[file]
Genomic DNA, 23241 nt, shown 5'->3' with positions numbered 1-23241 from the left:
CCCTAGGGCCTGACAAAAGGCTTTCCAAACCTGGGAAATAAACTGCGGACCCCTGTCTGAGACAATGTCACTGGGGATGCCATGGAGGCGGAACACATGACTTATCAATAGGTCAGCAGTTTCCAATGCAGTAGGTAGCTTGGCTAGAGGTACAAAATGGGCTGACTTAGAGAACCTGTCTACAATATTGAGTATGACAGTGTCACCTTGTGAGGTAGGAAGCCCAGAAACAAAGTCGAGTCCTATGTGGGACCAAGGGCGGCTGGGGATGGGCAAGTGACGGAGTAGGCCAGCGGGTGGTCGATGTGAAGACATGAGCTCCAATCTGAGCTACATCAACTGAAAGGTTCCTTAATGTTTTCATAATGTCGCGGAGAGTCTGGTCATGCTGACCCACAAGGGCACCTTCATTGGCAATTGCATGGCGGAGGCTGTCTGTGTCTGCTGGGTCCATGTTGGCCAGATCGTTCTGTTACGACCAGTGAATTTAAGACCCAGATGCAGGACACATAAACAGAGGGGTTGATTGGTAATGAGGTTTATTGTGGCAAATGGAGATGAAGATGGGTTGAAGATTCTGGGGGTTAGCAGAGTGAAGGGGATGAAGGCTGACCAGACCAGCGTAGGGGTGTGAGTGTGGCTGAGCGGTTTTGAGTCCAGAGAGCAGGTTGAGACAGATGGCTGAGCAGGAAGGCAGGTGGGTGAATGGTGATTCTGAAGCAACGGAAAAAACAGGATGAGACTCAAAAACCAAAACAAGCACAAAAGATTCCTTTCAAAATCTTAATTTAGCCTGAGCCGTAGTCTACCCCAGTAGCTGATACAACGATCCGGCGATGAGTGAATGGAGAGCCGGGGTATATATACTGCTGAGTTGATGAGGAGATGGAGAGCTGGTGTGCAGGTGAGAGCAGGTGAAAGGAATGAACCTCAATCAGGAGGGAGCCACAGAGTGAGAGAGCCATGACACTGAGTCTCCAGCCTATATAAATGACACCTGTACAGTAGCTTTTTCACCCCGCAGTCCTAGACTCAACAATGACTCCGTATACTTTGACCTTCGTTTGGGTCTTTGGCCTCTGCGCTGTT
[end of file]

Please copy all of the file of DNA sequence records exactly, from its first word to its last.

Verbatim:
Genomic DNA, 23241 nt, shown 5'->3' with positions numbered 1-23241 from the left:
CCCTAGGGCCTGACAAAAGGCTTTCCAAACCTGGGAAATAAACTGCGGACCCCTGTCTGAGACAATGTCACTGGGGATGCCATGGAGGCGGAACACATGACTTATCAATAGGTCAGCAGTTTCCAATGCAGTAGGTAGCTTGGCTAGAGGTACAAAATGGGCTGACTTAGAGAACCTGTCTACAATATTGAGTATGACAGTGTCACCTTGTGAGGTAGGAAGCCCAGAAACAAAGTCGAGTCCTATGTGGGACCAAGGGCGGCTGGGGATGGGCAAGTGACGGAGTAGGCCAGCGGGTGGTCGATGTGAAGACATGAGCTCCAATCTGAGCTACATCAACTGAAAGGTTCCTTAATGTTTTCATAATGTCGCGGAGAGTCTGGTCATGCTGACCCACAAGGGCACCTTCATTGGCAATTGCATGGCGGAGGCTGTCTGTGTCTGCTGGGTCCATGTTGGCCAGATCGTTCTGTTACGACCAGTGAATTTAAGACCCAGATGCAGGACACATAAACAGAGGGGTTGATTGGTAATGAGGTTTATTGTGGCAAATGGAGATGAAGATGGGTTGAAGATTCTGGGGGTTAGCAGAGTGAAGGGGATGAAGGCTGACCAGACCAGCGTAGGGGTGTGAGTGTGGCTGAGCGGTTTTGAGTCCAGAGAGCAGGTTGAGACAGATGGCTGAGCAGGAAGGCAGGTGGGTGAATGGTGATTCTGAAGCAACGGAAAAAACAGGATGAGACTCAAAAACCAAAACAAGCACAAAAGATTCCTTTCAAAATCTTAATTTAGCCTGAGCCGTAGTCTACCCCAGTAGCTGATACAACGATCCGGCGATGAGTGAATGGAGAGCCGGGGTATATATACTGCTGAGTTGATGAGGAGATGGAGAGCTGGTGTGCAGGTGAGAGCAGGTGAAAGGAATGAACCTCAATCAGGAGGGAGCCACAGAGTGAGAGAGCCATGACACTGAGTCTCCAGCCTATATAAATGACACCTGTACAGTAGCTTTTTCACCCCGCAGTCCTAGACTCAACAATGACTCCGTATACTTTGACCTTCGTTTGGGTCTTTGGCCTCTGCGCTGTT